Davis Bayou Campground – Gulf Island National Seashore – Ocean Springs, MS – February 21 – March 2, 2023

On Tuesday, February 21, 2023 we left Fred Gannon Rocky Bayou State Park in Niceville, Florida and drove 170 miles to another bayou…the Davis Bayou Campground in Ocean Springs, Mississippi which is part of the Gulf Island National Seashore. We would be staying here for nine days as we make our way west across the U.S.

Gulf Islands National Seashore is part of the National Park Service and offers recreational opportunities such as beaches, bayous, boating, fishing, hiking, biking and swimming AND preserves natural and historic resources along the Gulf of Mexico barrier islands of two states, Florida and Mississippi. The protected regions include mainland areas and parts of seven islands. Some islands along the Alabama coast (which separates Florida and Mississippi) were originally considered for inclusion, but none are part of the National Seashore and I can only assume that the state elected not to be included since no one seems to know WHY they aren’t part of Gulf Islands National Seashore. If you happen to know why, please share in the comments.

This is one of the few National Park system campgrounds we have visited that was VERY strict in enforcing the 2pm check-in time. We had read several reviews of people being turned away until the regular check-in time if they arrived early, so we made sure that we timed our arrival for shortly after 2pm. As you can see in the photos, our site was paved but not level. The back had to hang off quite a distance from the edge of the paved portion and the ground sloped deeply. I can’t remember ever extending our stabilizer stands so far at any other campground and as such we didn’t have much stability at all in the rear section of Nomad. It was kind of wobbly, lol. There was a decent amount of space between sites and the dump station was located in a pretty centralized area. There were 52 RV sites and Cindy and I agreed that if we returned we would choose a site on the interior of the campground, as they were all much more level.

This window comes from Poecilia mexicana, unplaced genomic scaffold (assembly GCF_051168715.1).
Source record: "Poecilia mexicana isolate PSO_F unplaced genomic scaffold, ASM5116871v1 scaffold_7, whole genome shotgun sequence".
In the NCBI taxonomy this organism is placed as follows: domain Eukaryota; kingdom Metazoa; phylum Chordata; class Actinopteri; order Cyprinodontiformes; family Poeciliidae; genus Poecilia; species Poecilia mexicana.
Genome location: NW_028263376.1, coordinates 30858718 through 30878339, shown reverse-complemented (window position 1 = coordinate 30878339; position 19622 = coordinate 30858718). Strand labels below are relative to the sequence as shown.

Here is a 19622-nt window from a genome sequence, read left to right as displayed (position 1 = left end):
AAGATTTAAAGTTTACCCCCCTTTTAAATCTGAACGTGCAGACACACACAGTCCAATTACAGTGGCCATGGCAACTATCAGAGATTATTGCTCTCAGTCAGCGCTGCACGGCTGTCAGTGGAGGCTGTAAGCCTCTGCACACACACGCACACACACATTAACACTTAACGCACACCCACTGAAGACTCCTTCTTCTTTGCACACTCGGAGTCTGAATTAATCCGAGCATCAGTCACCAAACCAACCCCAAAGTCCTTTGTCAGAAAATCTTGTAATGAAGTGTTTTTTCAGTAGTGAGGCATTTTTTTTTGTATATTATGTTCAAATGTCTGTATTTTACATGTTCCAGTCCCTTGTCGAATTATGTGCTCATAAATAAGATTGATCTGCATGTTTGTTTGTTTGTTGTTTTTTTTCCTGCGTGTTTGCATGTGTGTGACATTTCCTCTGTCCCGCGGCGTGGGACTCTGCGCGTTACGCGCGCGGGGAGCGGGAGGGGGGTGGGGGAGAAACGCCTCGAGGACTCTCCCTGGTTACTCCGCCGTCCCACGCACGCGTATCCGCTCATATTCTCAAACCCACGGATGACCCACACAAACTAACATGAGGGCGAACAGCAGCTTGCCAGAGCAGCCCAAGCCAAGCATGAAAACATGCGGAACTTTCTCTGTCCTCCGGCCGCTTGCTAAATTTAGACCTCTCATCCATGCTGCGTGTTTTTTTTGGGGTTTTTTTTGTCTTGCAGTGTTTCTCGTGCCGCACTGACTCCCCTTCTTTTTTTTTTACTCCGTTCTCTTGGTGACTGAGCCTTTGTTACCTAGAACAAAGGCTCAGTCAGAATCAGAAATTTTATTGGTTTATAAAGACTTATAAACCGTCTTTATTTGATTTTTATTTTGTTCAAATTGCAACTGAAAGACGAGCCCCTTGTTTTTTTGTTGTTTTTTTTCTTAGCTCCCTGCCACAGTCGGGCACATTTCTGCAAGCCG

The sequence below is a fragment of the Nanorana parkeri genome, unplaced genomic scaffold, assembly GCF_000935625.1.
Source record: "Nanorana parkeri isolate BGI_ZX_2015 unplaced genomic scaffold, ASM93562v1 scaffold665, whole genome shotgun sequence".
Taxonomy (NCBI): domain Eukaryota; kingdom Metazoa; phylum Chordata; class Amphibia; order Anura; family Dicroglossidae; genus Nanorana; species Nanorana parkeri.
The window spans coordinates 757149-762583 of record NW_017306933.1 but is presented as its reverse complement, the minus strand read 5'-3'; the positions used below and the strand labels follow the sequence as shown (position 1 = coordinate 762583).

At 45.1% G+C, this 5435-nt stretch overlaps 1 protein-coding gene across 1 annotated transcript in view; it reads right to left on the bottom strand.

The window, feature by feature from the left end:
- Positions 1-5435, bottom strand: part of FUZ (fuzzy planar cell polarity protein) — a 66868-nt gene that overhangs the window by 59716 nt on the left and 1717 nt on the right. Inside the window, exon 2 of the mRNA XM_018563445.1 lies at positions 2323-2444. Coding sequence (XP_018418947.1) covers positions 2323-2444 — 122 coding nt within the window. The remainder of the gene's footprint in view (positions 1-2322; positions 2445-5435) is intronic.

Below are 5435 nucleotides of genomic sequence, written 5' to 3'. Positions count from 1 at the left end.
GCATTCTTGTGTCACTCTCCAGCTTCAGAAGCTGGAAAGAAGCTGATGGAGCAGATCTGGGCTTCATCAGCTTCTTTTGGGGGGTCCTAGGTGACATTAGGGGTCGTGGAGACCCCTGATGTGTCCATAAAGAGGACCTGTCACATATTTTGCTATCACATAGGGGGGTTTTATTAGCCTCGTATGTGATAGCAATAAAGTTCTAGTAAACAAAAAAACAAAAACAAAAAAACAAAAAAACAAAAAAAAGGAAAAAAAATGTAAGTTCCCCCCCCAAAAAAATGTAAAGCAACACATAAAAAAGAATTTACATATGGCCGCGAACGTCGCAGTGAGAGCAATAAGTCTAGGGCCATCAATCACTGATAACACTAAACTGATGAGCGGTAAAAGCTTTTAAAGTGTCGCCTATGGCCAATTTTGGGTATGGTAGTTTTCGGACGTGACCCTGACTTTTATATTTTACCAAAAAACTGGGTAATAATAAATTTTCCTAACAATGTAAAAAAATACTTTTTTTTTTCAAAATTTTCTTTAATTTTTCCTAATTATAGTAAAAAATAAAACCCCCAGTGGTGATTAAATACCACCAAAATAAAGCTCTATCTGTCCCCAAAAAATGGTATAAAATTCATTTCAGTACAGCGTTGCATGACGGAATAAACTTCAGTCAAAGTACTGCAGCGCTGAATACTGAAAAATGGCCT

We hiked a couple of nearby trails, though the nearest one had a lot of damaged infrastructure and areas that were off limits because of boardwalk destruction. And to get to the trails you had to walk along the busy park road with minimal space to get off the road for vehicles. Because of the above, we decided against doing much on the trails and mostly just walked on the day use area road and bike trail with Bella.

The ranger program at the visitor center, about a mile from our campground, was diverse and enjoyable. We did a “Medicinal Plant Walk” with Ranger Tim. He was not only a Park Ranger but also a pharmacist and we spent about an hour learning about how Native Americans used the local flora for medicines and then shared that knowledge with arriving Spanish, French and British colonizers. Well, to clarify I should say that I learned. Cindy, who has spent years studying these kinds of things already knew it all. Whenever Ranger Tim would ask questions she “smoked” all those other tourists.

We also did a “Historical Walk” with Ranger Vic who gave us a history of the area as well as identifying plant and animal inhabitants. Ranger Vic looked like a twin to our friend Dave in Orlando who managed the Farmers Markets that Cindy was a vendor at when she ran her Mountain Creek Candles business.

We were sorry to learn we had slightly mis-timed our visit. Ferry service out to Ship Island, about 12 miles off the coast, does not start running until mid-March. The only other way to get to Ship Island and its historic Fort Massachusetts would be by private watercraft, of which we had none. If we ever do return to this area, we’ll be sure to be here after the ferries are running so we can enjoy a sojourn to Ship Island.

Thanks for following the Wandering Wetheringtons.

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